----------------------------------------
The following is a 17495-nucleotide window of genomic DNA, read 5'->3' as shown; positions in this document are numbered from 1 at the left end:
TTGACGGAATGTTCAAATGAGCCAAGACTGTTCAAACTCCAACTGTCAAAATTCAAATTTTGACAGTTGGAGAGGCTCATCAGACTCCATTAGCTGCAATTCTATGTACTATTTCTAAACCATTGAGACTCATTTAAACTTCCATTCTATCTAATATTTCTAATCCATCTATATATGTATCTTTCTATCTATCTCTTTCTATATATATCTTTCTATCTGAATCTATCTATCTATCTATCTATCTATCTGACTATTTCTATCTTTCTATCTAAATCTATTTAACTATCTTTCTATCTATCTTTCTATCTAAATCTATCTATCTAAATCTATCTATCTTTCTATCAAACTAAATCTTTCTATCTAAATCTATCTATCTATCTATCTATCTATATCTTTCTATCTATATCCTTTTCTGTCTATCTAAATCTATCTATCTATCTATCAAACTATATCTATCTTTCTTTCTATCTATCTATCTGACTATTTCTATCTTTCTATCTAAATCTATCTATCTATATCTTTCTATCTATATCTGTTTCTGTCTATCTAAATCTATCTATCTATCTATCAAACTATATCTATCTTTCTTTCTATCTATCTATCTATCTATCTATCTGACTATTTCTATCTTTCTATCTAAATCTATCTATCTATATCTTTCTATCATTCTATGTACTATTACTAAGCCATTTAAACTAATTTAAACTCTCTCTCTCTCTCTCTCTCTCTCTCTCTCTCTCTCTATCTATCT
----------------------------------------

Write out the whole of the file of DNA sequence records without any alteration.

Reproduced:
The following is a 17495-nucleotide window of genomic DNA, read 5'->3' as shown; positions in this document are numbered from 1 at the left end:
TTGACGGAATGTTCAAATGAGCCAAGACTGTTCAAACTCCAACTGTCAAAATTCAAATTTTGACAGTTGGAGAGGCTCATCAGACTCCATTAGCTGCAATTCTATGTACTATTTCTAAACCATTGAGACTCATTTAAACTTCCATTCTATCTAATATTTCTAATCCATCTATATATGTATCTTTCTATCTATCTCTTTCTATATATATCTTTCTATCTGAATCTATCTATCTATCTATCTATCTATCTGACTATTTCTATCTTTCTATCTAAATCTATTTAACTATCTTTCTATCTATCTTTCTATCTAAATCTATCTATCTAAATCTATCTATCTTTCTATCAAACTAAATCTTTCTATCTAAATCTATCTATCTATCTATCTATCTATATCTTTCTATCTATATCCTTTTCTGTCTATCTAAATCTATCTATCTATCTATCAAACTATATCTATCTTTCTTTCTATCTATCTATCTGACTATTTCTATCTTTCTATCTAAATCTATCTATCTATATCTTTCTATCTATATCTGTTTCTGTCTATCTAAATCTATCTATCTATCTATCAAACTATATCTATCTTTCTTTCTATCTATCTATCTATCTATCTATCTGACTATTTCTATCTTTCTATCTAAATCTATCTATCTATATCTTTCTATCATTCTATGTACTATTACTAAGCCATTTAAACTAATTTAAACTCTCTCTCTCTCTCTCTCTCTCTCTCTCTCTCTCTCTATCTATCT